Rob Gray :: ontheroad :: wothahellizat :: wot1 :: diaries :: issue-014


24 may 1999

A few tips I've picked up lately.

Chain slings Eventually you will have to get a chain block because the various items that need to be lifted just get too heavy. So there you are with your nice new chain block but it only has a single hook, not very usefull for lifting real-world objects.

What you need is a set of chain slings, but if you go to have them made up expect a bill for more than $300. As usual, and being the tight arse that I am, I went looking for another way and came up with drag chains as used by four wheel drivers. These are usually rated at ten tonnes and have a clevis hook at each end. At about $70 each (you need two) it's not an enormous saving but they are very usefull for other things as well.

I rigged them up as per the following diagram.

Note that they are hung over the block's hook at a point about one quarter of their length. To stop them changing this ratio as a load is applied I clamped them with D-shackles.

Here we have a very versatile slinging arrangment. You usually use the longer lengths to either hook directly to an item or loop the chain through it and hook it back to itself with the clevis hooks (clevis hooks are designed to hook over a link of the chain and provide a secure connection).

If the chain is too long for a given size of load it can be easily shortened by hooking the shorter end to an appropriate point on the longer end. As shown below.

Temporary slinging points Because of their shapes many objects don't lend themselves to being lifted by a crane. After stuggling with the rear body support assembly I decided there must be a better way. You see it's very inconvenient, and sometimes dangerous, to have one or two hundred kilos of steel suddenly slip sideways because the chains being used to lift it slid from their designated position.

The answer is to weld some temporary slinging points to appropriate places on the item to be lifted. It takes a few minutes but will make your life much easier and safer.

By slinging points I mean some loops made from pieces of scrap round bar. Cut two lengths about 150mm long and bend them in half at a rightangle.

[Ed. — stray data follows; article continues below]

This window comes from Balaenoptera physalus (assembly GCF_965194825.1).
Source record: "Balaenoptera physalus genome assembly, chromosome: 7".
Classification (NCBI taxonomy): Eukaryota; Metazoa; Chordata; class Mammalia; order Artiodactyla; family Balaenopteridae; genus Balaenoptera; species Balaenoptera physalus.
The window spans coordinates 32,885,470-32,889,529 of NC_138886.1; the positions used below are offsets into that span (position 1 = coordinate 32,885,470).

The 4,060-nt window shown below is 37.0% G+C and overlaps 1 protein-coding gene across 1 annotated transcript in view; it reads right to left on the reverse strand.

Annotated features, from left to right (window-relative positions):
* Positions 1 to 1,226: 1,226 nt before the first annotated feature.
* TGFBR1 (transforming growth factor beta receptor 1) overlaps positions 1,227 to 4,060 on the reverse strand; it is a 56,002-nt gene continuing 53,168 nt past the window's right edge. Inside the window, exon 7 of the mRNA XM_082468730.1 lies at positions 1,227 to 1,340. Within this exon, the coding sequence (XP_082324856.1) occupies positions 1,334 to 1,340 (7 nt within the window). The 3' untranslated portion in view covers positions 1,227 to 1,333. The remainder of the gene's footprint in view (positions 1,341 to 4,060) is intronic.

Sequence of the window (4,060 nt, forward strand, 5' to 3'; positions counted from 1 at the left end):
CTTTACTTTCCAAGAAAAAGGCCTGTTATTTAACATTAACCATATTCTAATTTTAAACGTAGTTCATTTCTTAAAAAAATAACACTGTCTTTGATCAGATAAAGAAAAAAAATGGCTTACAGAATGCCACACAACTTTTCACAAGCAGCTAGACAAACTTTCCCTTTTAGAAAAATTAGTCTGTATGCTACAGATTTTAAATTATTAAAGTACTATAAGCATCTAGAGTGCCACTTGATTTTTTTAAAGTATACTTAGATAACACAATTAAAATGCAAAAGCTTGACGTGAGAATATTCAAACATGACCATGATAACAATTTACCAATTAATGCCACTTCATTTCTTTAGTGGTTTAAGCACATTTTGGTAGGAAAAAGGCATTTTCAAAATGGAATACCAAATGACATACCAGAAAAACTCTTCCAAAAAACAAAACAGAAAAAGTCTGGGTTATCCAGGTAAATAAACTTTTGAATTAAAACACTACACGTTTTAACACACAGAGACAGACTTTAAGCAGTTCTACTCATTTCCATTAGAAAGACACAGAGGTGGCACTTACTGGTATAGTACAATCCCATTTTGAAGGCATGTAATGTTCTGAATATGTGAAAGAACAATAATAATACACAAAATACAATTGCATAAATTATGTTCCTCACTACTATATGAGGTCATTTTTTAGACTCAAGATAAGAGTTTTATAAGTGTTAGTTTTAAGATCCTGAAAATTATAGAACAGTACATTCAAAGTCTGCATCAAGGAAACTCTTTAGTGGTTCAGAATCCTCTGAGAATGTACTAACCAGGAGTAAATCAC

Remember that the resultant "eye" (right arrow) must be large enough to pass a clevis hook (left arrow). The next photo shows a sling point on a long beam and a typical method of slinging where the clevis hook is passed through the sling point and hooked back to the chain.

And here we see the beam being lifted. Try that without some firm slinging points

These temporary slinging points can be quickly welded to an item then cut off when the job is done. Of course they can be used many times.

26 May 1999

The mounts are finally on so now it's time for the fun stuff, building the body. I already have the main cross members made so they just need to be dropped on. That's pretty much how it went down. They are too heavy to lift so few drive foward, winch up, drive backward, winch down cycles are required.

The next thing to do is weld the first uprights onto the rear cross member. Note the use of a large jigging square (top arrow) and a magnetic protractor (lower arrow).

The jigging square can be knocked up from some scrap angle and is invaluable as a clamping aid. If you make one don't complete the square right into the corner, this allows you to place a small tack weld or use it on an existing structure that already has a fillet weld.

The first two uprights are in place. Now we are actually starting to build a motor home body

Next I place the two main body rails in position

From here on things went so fast I forgot to take any photos.

27 May 1999

It's quite amazing, months go by with little obvious change in the truck, then within two days I have half a body in place. This is very gratifying work. It's hard going because the items I'm working with are very heavy, however you really get a feeling that things are moving along.

Some tools of the trade.

That will have to do as we're heading off to Queensland tomorrow for the Townsville rally.